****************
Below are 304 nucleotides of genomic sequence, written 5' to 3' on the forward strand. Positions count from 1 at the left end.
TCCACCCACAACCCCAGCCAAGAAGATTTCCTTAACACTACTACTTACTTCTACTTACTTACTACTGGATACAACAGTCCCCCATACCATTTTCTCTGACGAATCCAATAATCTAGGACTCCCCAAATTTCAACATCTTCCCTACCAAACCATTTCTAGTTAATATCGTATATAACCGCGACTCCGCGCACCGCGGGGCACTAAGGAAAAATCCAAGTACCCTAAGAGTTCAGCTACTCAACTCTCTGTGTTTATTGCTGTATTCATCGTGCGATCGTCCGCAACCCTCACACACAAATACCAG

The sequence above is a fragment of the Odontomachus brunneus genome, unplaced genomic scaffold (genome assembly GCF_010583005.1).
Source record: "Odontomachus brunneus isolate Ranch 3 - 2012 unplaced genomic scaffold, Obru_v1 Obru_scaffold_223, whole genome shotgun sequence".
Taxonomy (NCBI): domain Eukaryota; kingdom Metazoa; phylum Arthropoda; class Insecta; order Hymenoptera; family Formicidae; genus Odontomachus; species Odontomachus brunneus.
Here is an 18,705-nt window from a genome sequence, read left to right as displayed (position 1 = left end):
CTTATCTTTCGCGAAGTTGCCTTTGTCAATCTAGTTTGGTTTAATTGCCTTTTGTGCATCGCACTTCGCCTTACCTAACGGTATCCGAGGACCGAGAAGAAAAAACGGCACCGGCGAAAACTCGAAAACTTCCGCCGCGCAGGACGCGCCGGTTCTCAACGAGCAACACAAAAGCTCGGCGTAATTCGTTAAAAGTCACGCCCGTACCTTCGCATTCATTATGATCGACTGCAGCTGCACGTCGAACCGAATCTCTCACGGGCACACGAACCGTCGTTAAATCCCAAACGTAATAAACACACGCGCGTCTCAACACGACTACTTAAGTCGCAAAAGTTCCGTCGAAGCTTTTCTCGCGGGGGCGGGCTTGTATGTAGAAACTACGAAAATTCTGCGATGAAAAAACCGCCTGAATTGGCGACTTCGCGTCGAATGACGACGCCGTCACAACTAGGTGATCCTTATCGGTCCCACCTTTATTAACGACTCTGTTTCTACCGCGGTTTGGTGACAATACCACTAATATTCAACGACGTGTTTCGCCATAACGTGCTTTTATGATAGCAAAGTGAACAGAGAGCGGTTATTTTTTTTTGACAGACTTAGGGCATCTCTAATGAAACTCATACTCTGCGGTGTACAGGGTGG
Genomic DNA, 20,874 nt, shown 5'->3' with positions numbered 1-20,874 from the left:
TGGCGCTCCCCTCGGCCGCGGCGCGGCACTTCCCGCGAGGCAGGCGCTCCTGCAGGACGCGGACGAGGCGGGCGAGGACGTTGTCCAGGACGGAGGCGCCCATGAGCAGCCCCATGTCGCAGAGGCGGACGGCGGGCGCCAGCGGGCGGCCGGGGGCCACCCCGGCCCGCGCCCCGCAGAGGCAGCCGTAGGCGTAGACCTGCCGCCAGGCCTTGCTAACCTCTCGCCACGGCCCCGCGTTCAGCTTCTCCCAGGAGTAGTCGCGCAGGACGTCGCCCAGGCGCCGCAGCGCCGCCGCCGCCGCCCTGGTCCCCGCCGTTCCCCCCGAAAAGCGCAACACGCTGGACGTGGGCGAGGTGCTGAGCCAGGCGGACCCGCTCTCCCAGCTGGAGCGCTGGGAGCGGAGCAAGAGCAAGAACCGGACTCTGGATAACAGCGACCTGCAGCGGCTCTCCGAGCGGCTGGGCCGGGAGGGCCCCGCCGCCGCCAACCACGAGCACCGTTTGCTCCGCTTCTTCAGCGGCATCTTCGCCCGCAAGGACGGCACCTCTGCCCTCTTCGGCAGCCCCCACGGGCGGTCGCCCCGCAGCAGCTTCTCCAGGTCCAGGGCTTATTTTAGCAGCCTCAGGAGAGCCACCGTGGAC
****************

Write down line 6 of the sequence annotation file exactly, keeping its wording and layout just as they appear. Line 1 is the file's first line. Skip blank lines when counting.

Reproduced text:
Here is an 18,705-nt window from a genome sequence, read left to right as displayed (position 1 = left end):